FIFA extends Ukrainian club contract rules for next season

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GENEVA (AP) — Seeking to protect Ukrainian soccer clubs during the Russian military invasion, FIFA on Tuesday extended emergency contract rules for foreign players and coaches through next season.

FIFA’s move aims to give clarity and security for clubs with some staff likely leaving on loan deals while the direction of the war is unclear.

Interim rules first applied by FIFA in March let soccer employees from abroad get out of their contracts in Ukraine and Russia for the rest of the season that just ended.

Ukrainian clubs had stopped playing during the war and in Russia some coaches and players declined to continue with clubs there.

With the European offseason transfer period now starting, Ukraine’s top club Shakhtar Donetsk warned this month that some agents were trying “to take our players for free” and exploit the uncertainty.

FIFA said Ukrainian and Russian clubs have until June 30 to reach agreements with overseas players and coaches, who would then “have the right to suspend their employment contracts” for one year.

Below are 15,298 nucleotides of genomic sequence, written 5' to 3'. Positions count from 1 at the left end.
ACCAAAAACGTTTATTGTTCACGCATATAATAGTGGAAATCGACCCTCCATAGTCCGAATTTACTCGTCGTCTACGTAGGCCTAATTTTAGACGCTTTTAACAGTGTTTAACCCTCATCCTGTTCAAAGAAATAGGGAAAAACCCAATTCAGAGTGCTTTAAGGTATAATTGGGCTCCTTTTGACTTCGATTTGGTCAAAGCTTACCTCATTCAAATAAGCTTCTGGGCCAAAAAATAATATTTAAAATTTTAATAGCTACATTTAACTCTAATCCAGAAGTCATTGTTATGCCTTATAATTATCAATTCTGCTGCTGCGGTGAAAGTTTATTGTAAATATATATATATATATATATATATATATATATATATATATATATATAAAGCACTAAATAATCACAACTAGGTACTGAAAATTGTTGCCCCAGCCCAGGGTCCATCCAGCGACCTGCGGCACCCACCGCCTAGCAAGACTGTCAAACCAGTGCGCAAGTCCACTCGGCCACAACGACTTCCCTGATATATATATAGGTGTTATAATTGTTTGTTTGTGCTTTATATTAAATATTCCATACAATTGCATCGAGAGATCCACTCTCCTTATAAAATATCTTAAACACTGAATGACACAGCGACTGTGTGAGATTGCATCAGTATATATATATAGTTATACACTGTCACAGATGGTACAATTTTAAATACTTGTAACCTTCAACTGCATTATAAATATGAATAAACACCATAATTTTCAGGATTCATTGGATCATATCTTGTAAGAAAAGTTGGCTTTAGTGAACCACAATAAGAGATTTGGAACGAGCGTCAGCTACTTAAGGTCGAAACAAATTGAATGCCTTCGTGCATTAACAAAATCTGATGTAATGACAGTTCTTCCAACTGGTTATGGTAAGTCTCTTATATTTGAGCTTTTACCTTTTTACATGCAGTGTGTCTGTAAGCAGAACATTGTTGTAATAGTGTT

“These provisions give players and coaches the opportunity to train, play and receive a salary, while protecting Ukrainian clubs and facilitating the departure of foreign players and coaches from Russia,” FIFA said in a statement.

The Ukrainian Premier League aims to start a new season in August, and Dynamo Kyiv is due to start in Champions League qualifying rounds on July 19 or 20. Dynamo has been drawn to face Fenerbahce.

Shakhtar has a direct entry into the Champions League group stage in September.

Sporting director Darijo Srna told The Associated Press this month the Shakhtar lineup would be mostly young Ukrainian players. The club has typically had a core of Brazilian players in the past 15 years.

FIFA also amended its rules protecting young players from international trafficking, and will allow “minors fleeing Ukraine to other countries with their parents” to sign with a club in a different country before their 18th birthday.


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Graham Dunbar, The Associated Press

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